The investigators will perform a prospective randomized non-blinded clinical study where the investigators will recruit a total of 100 patients undergoing RTSA at our institution according to the inclusion and exclusion criteria. Participants will be randomly assigned to one of two rehab groups (50 in each group) - short immobilization combined with patient-directed home therapy (Patient-led rehab) vs long immobilization combined with supervised physical therapy (Supervised rehab) - using a randomization protocol developed by our biostatistics department. The group assignment will be kept sealed in an envelope until the day of surgery to blind both the patients and surgeons. Surgical procedure and postoperative rehabilitation Enrolled patients will undergo RTSA with one of the two shoulder and elbow surgeons under general anesthesia combined with interscalene block. A standard deltopectoral approach will be used, and the subscapularis tendon will be repaired using transosseous sutures if it is reparable. Tornier reverse shoulder arthroplasty system (Ascent Flex humeral stem with 132.5°inclincation angle, standard Perform Reversed glenoid components, and standard polyethylene liner) will be used in all patients. The size of the humeral stem, baseplate, glenosphere, and polyethylene liner will be chosen on the basis of the patient's anatomy. A sling with an abduction pillow will be used for postoperative immobilization in 30° abduction and 45° internal rotation in all patients. The patient-led rehab group will be educated on their postoperative rehab in detail prior to surgery. The detailed rehab methods for each group are as follows. 1. Patient-led rehab group Duration of the sling: 1 week in sling with abduction pillow for immobilization; then optional for comfort only Start of shoulder exercise: Within 1 week of surgery once pain subsides Mode of rehab: Patients performing exercises on their own following instructions Phase 1 (3-5 days to 2 weeks): Pendulum, deltoid and periscapular muscle isometric strengthening Phase 2 (2-4 weeks): passive, active assisted motion Phase 3 (4-8 weeks): Active motion Phase 4 (8-12 weeks): Strengthening 2. Supervised rehab group Duration of the sling: 4 weeks in sling with abduction pillow for immobilization; then optional for comfort only Start of shoulder exercise: At 4 weeks after surgery Mode of rehab: Patients attending outpatient physical therapy sessions led by therapists Phase 1 (0-4 weeks): Immobilization in sling Phase 2 (4-8 weeks): Passive, active assisted motion Phase 3 (8-12 weeks): Active motin Phase 4 (12-16 weeks): Strengthening Postoperative outcome evaluation Strict adherence to the rehab protocol will be encouraged and monitored during the rehab period. The research coordinator will contact patients twice a week for the first 2 weeks and then once a week for the following 2 weeks. Patients will be given a pain diary where they will record their pain levels daily along with their daily narcotic use for the first 2 weeks. Patients will return for follow-up, undergo x-rays, and will be evaluated at 2 weeks, 6 weeks, 12 weeks, 6 months, 1 year, and 2 years. The following data will be obtained during the study period. 1. Pain measured using a visual analog scale daily for the first 2 weeks; then at each follow-up visit 2. Patient-reported outcomes: ASES, QuickDASH, SANE, and PROMIS at each visit except at 2 weeks. 3. Range of motion: forward elevation, external rotation, internal rotation at each visit except at 2 weeks 4. Radiographic findings of failure such as dislocation, implant dislodgement, migration, or loosening, scapular notching, periprosthetic humuerus fracture, or scapular fracture at any time: Will be included as complications 5. Complications such as instability, hematoma, wound healing issue, abnormal level of pain due to rehab method at any time, or reoperation 6. Overall patient satisfaction with their rehab method using a 5-point Likert-type scale at 6 months (Question: Were you satisfied with your rehab method? Very unsatisfied, slightly unsatisfied, neutral, somewhat satisfied, very satisfied) Statistical analysis Sample size calculation: Sample size was calculated to examine the superiority of patient-led rehab over supervised rehab. The null hypothesis is that there is no difference in the primary outcome measure (ASES score at 6 months) between the two rehab methods. Considering similar protocols in the literature12-14 and a mean difference in ASES scores of 11 points with corresponding standard deviation of 18 points, a minimum of 100 patients (50 for each group) are needed to achieve at least 80% power using a two-sided type I error of 0.05. These numbers account for a 10% patient attrition. Statistical methods: Intention-to-treat analysis will be used for this randomized clinical trial study. Patients who are lost to follow up (dropout), do not comply with their assigned rehab method based on criteria (noncompliance), or change to the other rehab method (cross-over) will be analyzed according to their original group assignment. If there is greater than 10% of data is missing, the group data will be treated according to a missing data protocol - multiple imputation method under a missing at random (MAR) assumption. Patient-reported and objective clinical outcomes will be compared between the two rehab groups using two sample t-test or Mann-Whitney U-test if assumptions are not met. Differences between rehab groups across the follow-up period will be identified using a repeated measures ANOVA, and the appropriate covariance structure will be determined using BIC, a measure of overall model fit. Categorical data including the proportions of complications will be compared between the two rehab groups using Chi-square or Fisher's Exact tests; odds ratios and 95% confidence limits will be calculated where appropriate.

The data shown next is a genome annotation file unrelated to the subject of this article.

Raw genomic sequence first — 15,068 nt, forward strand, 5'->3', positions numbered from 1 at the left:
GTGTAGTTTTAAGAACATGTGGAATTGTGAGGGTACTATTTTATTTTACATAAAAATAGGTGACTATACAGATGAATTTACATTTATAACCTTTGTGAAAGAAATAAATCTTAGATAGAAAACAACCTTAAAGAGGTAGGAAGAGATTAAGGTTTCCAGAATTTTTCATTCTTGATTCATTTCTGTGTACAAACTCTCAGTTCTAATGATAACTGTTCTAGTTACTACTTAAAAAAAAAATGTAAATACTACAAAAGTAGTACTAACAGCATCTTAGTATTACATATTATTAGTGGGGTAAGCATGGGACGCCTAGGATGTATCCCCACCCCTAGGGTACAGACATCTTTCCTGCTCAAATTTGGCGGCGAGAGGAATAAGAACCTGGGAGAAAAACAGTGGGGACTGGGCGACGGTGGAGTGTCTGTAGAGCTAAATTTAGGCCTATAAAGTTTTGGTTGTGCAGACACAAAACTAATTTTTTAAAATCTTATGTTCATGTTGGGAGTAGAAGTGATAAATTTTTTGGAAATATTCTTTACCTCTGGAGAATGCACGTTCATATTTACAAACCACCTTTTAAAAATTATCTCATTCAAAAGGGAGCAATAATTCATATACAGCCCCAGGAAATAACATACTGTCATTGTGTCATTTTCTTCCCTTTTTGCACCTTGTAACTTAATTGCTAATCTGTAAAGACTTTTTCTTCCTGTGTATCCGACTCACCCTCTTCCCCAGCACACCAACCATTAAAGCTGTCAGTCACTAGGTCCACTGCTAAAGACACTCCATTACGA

Inclusion Criteria: 1. Aged 18 years or older 2. Diagnosed with rotator cuff arthropathy, glenohumeral osteoarthritis with a > 1.5-cm rotator cuff tear, or massive irreparable rotator cuff tear 3. Have a normal functioning deltoid 4. Have preserved teres minor function (a negative Hornblower's sign) 5. Have failed conservative management for >3 months Exclusion Criteria: 1. younger than 18 years 2. chronic opiate use history 3. fibromyalgia or other conditions that increase susceptibility to pain 4. preoperative stiffness (definition: < 30 degree passive external rotation, < 90 degree passive forward elevation), neurologic disorder affecting the ipsilateral upper extremity, 5. RTSA for acute proximal humerus fracture or fracture sequelae (nonunion, malunion) 6. previous arthroplasty, fracture fixation, or open rotator cuff procedures in the same shoulder 7. deltoid dysfunction 8. inflammatory glenohumeral arthritis 9. non-English speaking or unable to understand English for consent.



Primary Contact:

Principal Investigator
Hyunmin M Kim, MD
University of Missouri-Columbia

Hyunmin M Kim, MD
Phone: 314-920-3263

Backup Contact:

Stacee W Clawson, RN
Phone: 573-884-9017

Location Contact:

Columbia, Missouri 65212
United States

Susan Kady, BSN, RN

Site Status: Recruiting

Data Source:

Date Processed: August 03, 2021